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Wedding Postponement Announcements & Etiquette

Updated: May 25

We found the following information from Minted very helpful and extremely informative to all couples going through wedding postponement due to the worldwide pandemic we are all experiencing right now. Please read through for their etiquette tips during this time:



We know how much time and love you and your partner have put into planning your wedding day and understand that the global coronavirus outbreak is causing a great deal of uncertainty and stress. We want to share some tips that could help you. We realize that you may need to postpone or adapt your wedding plans due to COVID-19, and we are here to help as you think about your upcoming wedding.



UNDERSTANDING THE CORONAVIRUS AND HOW IT CAN AFFECT YOUR WEDDING


What does this mean for your wedding plans?


The simplest answer is that it will mean something different for everyone. Deciding to postpone or change your wedding will be a different decision for each couple and their families.


We recommend staying informed during this time through trusted governmental organizations such as the World Health Organization (WHO)and the Center for Disease Control and Prevention (CDC). The CDC has official guidance for people planning and hosting events. The guidance from the CDC is changing frequently, so be sure to check their website and your local health department on a regular basis.

SHARE A DATE-CHANGE VIA OUR POSTPONE WEDDING ANNOUNCEMENTS

Wedding postponements are unfortunate but inevitable. Whether your reason for a wedding delay is a personal emergency or a completely unforeseen macro-event, coordinating a change of date can be a stressful and emotional experience. With the recent outbreak of the COVID-19 pandemic and subsequent government guidance about appropriate group gatherings, we’ve been hearing from more brides than ever that they need ways to explain a wedding postponement or cancellation to their guests. Here at Minted, we have curated an assortment of event change or “change the date” cards for couples to help keep their guests apprised of the news, no matter what your current status is: fully canceled, slightly delayed, or postponed with a complete venue change. There are, of course, many different styles and tones for our change the dates cards that will help you effectively relay information to your guests.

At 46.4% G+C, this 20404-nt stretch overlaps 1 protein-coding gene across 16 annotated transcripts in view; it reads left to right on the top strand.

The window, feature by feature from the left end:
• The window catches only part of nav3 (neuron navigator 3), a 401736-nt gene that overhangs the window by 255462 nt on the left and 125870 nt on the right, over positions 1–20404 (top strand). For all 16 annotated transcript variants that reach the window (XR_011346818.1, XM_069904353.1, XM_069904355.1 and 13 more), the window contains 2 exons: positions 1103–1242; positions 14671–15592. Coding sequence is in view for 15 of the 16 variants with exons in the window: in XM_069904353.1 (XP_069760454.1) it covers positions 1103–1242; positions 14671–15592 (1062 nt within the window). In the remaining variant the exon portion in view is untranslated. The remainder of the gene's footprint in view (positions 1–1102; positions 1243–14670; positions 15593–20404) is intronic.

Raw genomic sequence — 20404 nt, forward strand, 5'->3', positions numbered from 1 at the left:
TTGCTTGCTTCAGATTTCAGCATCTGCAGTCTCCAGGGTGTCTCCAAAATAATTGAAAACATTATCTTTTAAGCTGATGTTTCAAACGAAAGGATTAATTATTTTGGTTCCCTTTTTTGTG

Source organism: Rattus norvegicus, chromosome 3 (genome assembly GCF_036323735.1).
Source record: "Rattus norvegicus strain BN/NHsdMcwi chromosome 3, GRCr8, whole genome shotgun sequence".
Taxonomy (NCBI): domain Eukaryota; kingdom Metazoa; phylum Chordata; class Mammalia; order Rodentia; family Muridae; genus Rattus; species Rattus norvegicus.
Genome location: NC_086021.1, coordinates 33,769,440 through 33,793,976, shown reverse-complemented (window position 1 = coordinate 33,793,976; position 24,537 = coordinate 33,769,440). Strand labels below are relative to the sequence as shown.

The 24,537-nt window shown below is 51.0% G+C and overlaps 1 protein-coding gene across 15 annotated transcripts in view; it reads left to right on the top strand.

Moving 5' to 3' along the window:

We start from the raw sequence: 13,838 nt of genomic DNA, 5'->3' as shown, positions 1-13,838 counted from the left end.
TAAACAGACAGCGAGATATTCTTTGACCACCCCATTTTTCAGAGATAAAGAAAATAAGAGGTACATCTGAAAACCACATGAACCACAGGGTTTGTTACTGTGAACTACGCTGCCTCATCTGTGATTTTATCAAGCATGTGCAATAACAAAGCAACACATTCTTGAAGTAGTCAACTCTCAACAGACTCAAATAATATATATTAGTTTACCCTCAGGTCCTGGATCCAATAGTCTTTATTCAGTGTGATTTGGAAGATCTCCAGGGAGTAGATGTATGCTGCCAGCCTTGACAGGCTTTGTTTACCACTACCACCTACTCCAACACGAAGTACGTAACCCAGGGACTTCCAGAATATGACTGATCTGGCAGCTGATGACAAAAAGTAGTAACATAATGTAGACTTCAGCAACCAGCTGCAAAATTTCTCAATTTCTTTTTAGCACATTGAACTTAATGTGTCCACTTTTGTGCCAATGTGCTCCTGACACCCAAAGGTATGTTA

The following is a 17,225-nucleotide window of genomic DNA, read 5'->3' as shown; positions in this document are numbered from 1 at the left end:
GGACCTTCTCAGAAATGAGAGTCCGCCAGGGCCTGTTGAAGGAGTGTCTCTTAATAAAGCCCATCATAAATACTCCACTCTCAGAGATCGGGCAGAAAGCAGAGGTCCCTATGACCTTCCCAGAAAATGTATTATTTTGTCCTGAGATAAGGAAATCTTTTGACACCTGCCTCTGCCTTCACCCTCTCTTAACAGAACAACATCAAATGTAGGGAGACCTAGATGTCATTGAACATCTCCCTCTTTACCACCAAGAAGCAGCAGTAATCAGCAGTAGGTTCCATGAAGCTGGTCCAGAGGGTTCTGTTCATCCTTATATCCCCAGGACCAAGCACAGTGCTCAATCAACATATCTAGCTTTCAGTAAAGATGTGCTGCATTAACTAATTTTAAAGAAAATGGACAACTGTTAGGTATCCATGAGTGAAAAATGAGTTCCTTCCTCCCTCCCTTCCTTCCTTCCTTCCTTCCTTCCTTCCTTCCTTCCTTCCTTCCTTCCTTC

WEDDING POSTPONEMENT ETIQUETTE

Changing your wedding date with a postponement card is generally a lighter touch than the original invitation suite that you sent your guests. The goal here is to provide essential information so that guests can quickly reconfirm their availability and rebook travel should it be necessary. In general, a change-the-date card should include the couple’s name, an acknowledgment of the postponement, and a new date and/or location if it is available. We also recommend featuring your wedding website address prominently and directing guests there for more detailed information and updates, which is particularly important for those who may have lost your web address or are not checking it as regularly as you are! Here are a few samples of our favorite wedding postponement messages for differing levels of formality:

Classic and Simple:

We regret to announce that the wedding of

[Couple’s Names]

has been postponed to

[New Date]

[Location]

For further details and updates, please visit

[Wedding Website]

Formal:

It is with the deepest regret that

[Parents’ Names]

announce that the marriage of

[Couple’s Names]

has been postponed due to the current global health crisis

Please join us to celebrate their love

On [New Date]

at [Location]

Familiar:

Save our New Date

For the wedding of

[Couple’s Names]

[New Date]

[Location]

Thank you for your love and patience

Fun and Casual:

Let’s Try This Again

[Couple’s Names]

Are still getting married!

[New Date]

[Location]



SUGGESTED WORDING FOR TIMING UPDATES TO YOUR GUESTS


If your wedding date has not changed: As we all adapt to an uncertain time with COVID-19 (coronavirus), we are monitoring the news carefully. We are prepared to take every precaution necessary to make our wedding safe for our guests, even if that means postponing it. Our wedding is happening as planned, and we look forward to celebrating with you all on [date]!

At this point, we've been advised that a [month] wedding should be safe. Please RSVP and book your accommodations as you normally would, but check first for a lenient cancellation policy, which most hotels and airlines are happy to provide in light of current events. That being said, the safety of our guests is our utmost priority. Please check our website and national and local public health websites regularly for updates. Please contact us directly with any questions – our contact information is below. Thank you for your love, patience, and concern.